Q. Sir, you just testified when you did the report you didn't know he was a judge.

A.  I didn't know.  (N.T. 215)

Then he testified that he did know.

Q. When did you find out he was a judge?

A.  This was four or five hours later.

Q. Four or five hours later you found out he was a judge?

A.  Uh-huh.

Q. Then you wrote the report?

A.  That's after PDS Riggins told me and so did Bridget Eiselt that he was a judge.

Q. Listen to my question.   This report was written before you found out he was a judge.   You wrote it about 5:30 isn't that right?

A.  I wrote this after I found out he was the judge.  (N.T. 215-216)

So, Melnikof testified that he found out respondent was a judge before he wrote the report and after he wrote the report.   Apparently realizing, on questioning by Judge Weinberg, that the two versions were not exactly compatible, Melnikof testified that he found out respondent was a judge while he was writing the report.

JUDGE WEINBERG:  At the time you wrote it you didn't know he was a criminal judge.   You then said Ursula said to you after she read the statement, this is not right.   He called me different language.   She told you at that time that he was a criminal judge;  is that correct?

A.  She told me while I was writing it.  (N.T. 222-223)

But Melnikof had testified he was alone when he wrote the report.

Q. Am I correct that you previously stated nobody was there when you wrote it?

A.  I'm getting confused myself here.

Q. That's what you said;  right?

A.  Right.

Q. And that's the truth?

A.  Right.  (N.T. 223)

In their reports Matich and Grove stated that respondent had made “racial remarks.”   However, Grove's report attributes the use of the word “nigger” to “the man's wife” only.   Matich testified that he did not discuss what happened with anyone, including Ursula Riggins, prior to writing his report but he obviously did speak with others because his report contains allegations of various things that were said which he, admittedly, did not hear.

Aiello also testified that he did not discuss what happened or review any other reports before he prepared his report yet his report states:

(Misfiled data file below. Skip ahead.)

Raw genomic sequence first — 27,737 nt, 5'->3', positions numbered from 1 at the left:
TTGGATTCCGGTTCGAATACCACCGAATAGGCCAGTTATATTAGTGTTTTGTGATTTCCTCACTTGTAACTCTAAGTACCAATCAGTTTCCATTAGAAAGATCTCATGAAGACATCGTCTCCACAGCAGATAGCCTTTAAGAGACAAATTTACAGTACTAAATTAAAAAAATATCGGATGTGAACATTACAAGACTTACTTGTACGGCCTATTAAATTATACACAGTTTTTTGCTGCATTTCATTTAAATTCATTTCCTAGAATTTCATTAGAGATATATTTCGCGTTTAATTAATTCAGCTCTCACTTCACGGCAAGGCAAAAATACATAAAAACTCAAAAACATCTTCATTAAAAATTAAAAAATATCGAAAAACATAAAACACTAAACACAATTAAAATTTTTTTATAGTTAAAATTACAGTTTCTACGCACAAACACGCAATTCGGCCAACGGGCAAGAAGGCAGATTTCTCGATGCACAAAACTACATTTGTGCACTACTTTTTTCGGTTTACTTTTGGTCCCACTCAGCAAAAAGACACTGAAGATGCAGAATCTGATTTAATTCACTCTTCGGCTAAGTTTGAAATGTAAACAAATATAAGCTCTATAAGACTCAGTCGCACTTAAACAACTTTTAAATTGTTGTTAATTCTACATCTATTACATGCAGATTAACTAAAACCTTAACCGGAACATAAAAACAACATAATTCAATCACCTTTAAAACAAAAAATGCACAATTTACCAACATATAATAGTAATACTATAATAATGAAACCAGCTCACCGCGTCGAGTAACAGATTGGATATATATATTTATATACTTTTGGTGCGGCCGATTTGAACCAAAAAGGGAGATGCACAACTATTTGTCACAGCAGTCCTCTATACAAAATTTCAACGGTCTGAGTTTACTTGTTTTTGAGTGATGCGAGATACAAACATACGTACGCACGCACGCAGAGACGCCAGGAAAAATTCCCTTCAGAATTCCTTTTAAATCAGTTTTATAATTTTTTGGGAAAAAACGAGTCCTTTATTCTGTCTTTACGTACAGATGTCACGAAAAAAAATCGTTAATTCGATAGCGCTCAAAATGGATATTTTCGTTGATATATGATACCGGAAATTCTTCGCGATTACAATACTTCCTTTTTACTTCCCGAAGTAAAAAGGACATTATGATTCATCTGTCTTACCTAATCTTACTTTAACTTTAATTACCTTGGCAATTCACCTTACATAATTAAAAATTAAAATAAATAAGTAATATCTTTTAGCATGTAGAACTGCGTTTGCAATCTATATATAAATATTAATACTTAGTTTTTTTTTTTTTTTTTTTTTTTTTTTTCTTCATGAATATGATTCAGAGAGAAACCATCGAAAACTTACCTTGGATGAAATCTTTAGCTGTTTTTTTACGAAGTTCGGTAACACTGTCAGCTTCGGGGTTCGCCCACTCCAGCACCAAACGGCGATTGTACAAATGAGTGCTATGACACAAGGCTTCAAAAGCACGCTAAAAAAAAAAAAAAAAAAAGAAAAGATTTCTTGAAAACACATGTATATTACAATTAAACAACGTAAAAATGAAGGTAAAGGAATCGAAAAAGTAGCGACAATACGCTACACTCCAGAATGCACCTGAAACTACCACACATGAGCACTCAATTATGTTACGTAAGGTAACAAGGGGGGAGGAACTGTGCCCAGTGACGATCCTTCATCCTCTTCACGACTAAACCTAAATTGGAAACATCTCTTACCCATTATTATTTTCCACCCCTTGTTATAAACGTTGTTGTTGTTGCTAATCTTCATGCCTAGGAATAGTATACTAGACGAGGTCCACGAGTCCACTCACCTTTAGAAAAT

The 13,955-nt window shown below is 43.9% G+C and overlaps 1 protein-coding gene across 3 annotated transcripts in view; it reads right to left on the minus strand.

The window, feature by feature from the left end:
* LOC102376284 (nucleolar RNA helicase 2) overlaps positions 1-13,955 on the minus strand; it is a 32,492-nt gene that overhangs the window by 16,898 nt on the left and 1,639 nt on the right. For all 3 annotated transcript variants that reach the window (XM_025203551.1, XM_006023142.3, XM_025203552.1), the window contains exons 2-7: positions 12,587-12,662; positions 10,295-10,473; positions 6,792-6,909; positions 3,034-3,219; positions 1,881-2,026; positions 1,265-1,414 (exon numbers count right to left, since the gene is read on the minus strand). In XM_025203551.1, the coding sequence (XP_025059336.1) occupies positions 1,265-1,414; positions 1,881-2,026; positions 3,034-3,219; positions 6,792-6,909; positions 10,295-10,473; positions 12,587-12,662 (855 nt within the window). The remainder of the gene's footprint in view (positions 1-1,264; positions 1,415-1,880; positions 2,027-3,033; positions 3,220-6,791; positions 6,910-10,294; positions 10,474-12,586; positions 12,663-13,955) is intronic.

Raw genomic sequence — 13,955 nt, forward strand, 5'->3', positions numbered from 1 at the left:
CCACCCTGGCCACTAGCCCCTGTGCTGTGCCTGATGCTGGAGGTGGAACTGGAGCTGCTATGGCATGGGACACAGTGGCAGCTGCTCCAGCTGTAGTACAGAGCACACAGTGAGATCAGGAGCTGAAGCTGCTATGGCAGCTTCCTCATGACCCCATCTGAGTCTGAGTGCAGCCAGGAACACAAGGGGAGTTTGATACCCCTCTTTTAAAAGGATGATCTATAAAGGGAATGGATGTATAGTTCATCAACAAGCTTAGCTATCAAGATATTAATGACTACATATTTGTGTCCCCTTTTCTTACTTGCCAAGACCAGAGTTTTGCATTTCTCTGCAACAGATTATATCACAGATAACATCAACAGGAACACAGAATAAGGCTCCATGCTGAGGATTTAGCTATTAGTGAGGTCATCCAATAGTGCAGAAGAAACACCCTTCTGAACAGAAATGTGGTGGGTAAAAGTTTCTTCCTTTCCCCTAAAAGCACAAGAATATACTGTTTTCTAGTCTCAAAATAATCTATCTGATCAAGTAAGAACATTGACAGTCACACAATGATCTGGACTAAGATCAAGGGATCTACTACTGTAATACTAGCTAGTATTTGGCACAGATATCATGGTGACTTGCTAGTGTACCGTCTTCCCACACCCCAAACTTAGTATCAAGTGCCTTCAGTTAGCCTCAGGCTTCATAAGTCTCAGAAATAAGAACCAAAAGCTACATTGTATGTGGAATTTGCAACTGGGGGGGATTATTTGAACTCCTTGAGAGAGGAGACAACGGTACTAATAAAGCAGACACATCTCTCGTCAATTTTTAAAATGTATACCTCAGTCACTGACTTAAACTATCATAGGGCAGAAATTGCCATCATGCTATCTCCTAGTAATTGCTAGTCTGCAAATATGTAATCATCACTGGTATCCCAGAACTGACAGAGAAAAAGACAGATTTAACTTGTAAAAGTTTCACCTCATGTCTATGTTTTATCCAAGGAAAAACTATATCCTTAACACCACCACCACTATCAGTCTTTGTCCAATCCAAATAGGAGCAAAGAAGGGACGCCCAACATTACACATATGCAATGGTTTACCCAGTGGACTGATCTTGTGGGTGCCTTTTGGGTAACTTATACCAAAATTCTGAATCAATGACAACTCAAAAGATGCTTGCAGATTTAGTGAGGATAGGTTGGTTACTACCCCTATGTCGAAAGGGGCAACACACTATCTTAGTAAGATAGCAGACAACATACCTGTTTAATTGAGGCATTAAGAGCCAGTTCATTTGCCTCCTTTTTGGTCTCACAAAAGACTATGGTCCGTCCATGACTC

“I agree with Ursula on her report up to where she told the gentleman to pick up his garment bag.”  (R-7)

In addition, Aiello testified at the trial that he heard respondent call Riggins “a fucking nigger,” yet his report, after stating that he agreed with Ursula's report “up to where she told the gentleman to pick up his garment bag” (up to which point Ursula's report said nothing about racial epithets), concludes:

I then went back to handling the Mag and therefore cannot attest to the actions that followed.

The Board's final witness, Wayne Boley, testified at the trial that he heard respondent say “when a nigger has a job they think they rule the world.”   However, Boley agreed that the report of an interview he gave to county detectives in February, 1996 “doesn't indicate that you made that statement that you've said here under oath at all.”   In addition, Boley handed in a written report two days after the incident but this was not produced at the trial and Boley testified:  “I have not seen it since the day I wrote it.”

It is not an esoteric concept that an account of an event given contemporaneously with its occurrence should count for more among the resources of the fact finder than one given some time later.   Contemporaneous accounts of events come clothed with much of the same likelihood of truthfulness by which we justify the admission of “res gestae” hearsay utterances.   The events have just occurred;  there has not been time for other images to crowd the mind of the witness, nor for other agendas to develop.

In this case, for these witnesses, another agenda did develop:  they were going to be on television-but only if it was a judge who had made the offensive remarks.   There was no “story” otherwise.   Even if his companion had made the remarks, this would not have been “news,” for everybody knows that one cannot control what his or her companion, or fiancée, or spouse might say.   Once committed to a description of events which provided a “story” for television there was no turning back for these witnesses-irrespective of the fact that the “story” was directly controverted by written statements contemporaneously made, most notably that of Riggins herself.

Respondent presented a number of “character witnesses” to attest to his good reputation.   Our Supreme Court has written, on a number of occasions, of the role to be played and the weight to be accorded such evidence.   That Court, in Commonwealth v. Scott, 496 Pa. 188, 195, 436 A.2d 607, 611 (1981), unanimously held that “[a] defendant is entitled to a charge that character evidence alone may be sufficient to raise a reasonable doubt and justify an acquittal of the charges.”   In Commonwealth v. Castellana, 277 Pa. 117, 121 A. 50 (1923), the Supreme Court held that evidence of good reputation “is substantive evidence to be weighed and considered in connection with the other evidence in the case.”   This evidentiary principle is embedded in our jurisprudence.   See Commonwealth v. Stoner, 265 Pa. 139, 143, 108 A. 624, 625 (1919) (“Good character is of importance in this:  that it may, in itself, in spite of evidence to the contrary, raise a reasonable doubt in the minds of the jury and so produce an acquittal.”) and Commonwealth v. Cleary, 135 Pa. 64, 82-83, 19 A. 1017, 1018 (1890) (“Evidence of good character ․ may of itself, by the creation of a reasonable doubt, produce an acquittal.”)   The Supreme Court, speaking by Justice James McDermott, described the nature of character or reputation evidence in the following manner: